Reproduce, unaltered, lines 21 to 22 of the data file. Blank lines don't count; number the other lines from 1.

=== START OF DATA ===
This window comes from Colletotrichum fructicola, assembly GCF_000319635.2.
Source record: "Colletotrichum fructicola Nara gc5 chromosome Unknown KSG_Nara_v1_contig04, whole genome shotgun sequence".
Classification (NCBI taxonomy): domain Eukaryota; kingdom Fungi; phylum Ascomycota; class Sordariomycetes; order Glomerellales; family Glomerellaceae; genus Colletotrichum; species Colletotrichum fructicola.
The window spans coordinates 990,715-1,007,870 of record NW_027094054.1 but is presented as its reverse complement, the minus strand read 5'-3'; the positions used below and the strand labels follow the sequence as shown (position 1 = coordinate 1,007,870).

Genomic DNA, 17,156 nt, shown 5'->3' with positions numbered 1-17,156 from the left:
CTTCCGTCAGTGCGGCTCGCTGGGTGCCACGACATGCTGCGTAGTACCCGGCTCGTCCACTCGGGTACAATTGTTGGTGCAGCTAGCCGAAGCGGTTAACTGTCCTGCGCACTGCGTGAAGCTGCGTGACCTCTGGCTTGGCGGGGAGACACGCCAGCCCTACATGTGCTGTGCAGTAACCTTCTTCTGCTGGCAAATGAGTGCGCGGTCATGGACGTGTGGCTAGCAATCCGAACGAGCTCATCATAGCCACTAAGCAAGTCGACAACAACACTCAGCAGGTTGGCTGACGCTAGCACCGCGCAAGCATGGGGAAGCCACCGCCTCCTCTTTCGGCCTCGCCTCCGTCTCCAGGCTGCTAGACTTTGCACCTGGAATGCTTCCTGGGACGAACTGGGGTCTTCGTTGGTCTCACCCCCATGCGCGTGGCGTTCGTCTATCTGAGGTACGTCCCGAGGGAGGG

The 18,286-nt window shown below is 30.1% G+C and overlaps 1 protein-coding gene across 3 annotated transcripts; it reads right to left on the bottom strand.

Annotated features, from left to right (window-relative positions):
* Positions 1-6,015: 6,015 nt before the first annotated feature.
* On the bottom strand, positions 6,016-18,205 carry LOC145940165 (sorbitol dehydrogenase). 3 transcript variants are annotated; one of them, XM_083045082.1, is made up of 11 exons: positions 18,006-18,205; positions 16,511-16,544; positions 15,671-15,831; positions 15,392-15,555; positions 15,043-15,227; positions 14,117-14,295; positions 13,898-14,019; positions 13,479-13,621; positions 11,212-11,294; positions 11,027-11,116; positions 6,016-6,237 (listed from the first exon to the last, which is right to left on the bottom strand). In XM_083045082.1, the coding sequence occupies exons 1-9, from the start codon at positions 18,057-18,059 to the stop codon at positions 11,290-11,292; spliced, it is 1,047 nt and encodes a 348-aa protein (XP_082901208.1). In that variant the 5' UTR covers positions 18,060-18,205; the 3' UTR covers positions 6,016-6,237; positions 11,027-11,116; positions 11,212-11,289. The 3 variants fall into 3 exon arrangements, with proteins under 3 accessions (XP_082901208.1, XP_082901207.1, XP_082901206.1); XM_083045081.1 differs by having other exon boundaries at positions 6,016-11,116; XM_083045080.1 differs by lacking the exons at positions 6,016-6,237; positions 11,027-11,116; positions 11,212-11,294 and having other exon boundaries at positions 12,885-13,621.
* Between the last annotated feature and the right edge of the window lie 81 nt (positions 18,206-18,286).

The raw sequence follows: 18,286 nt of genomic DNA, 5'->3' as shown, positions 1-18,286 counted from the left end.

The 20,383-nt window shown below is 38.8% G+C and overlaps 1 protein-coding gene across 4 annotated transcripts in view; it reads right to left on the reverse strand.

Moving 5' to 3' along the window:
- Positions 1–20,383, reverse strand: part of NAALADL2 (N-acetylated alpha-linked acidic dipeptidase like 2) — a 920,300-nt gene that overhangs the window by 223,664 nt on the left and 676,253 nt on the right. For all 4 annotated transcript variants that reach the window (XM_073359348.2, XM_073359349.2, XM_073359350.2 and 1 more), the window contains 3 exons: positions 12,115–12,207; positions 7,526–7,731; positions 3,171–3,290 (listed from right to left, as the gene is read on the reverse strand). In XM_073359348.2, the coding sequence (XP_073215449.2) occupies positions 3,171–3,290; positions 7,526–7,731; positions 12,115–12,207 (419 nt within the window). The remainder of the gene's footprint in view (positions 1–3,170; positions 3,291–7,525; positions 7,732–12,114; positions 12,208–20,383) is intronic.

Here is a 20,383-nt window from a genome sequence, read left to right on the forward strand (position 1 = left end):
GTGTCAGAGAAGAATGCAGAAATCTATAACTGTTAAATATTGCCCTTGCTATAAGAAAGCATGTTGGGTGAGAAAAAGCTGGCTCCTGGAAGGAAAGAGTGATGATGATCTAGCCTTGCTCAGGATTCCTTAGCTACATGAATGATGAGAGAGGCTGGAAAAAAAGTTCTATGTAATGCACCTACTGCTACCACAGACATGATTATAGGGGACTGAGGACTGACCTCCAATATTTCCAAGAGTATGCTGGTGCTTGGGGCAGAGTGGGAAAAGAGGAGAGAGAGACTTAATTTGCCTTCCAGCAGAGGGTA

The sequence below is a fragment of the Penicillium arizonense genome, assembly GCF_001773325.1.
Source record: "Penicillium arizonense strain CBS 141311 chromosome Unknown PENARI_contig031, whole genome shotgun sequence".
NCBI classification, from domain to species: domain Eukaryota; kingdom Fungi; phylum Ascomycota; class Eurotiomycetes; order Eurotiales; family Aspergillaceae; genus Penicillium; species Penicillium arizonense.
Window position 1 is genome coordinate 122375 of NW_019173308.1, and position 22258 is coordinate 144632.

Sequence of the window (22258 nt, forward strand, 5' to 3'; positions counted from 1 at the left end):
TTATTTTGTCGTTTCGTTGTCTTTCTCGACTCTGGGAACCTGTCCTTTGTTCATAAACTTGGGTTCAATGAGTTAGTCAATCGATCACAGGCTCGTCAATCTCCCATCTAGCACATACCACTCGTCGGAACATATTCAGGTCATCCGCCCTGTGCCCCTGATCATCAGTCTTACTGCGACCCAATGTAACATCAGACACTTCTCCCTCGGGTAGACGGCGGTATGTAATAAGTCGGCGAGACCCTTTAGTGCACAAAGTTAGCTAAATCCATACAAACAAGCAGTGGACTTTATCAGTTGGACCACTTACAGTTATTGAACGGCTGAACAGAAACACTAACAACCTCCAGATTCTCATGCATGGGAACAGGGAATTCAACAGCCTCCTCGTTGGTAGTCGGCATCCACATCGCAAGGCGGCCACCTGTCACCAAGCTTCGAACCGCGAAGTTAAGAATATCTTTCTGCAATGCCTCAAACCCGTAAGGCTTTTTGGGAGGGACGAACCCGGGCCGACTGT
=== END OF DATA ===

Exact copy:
Window position 1 is genome coordinate 122375 of NW_019173308.1, and position 22258 is coordinate 144632.

Sequence of the window (22258 nt, forward strand, 5' to 3'; positions counted from 1 at the left end):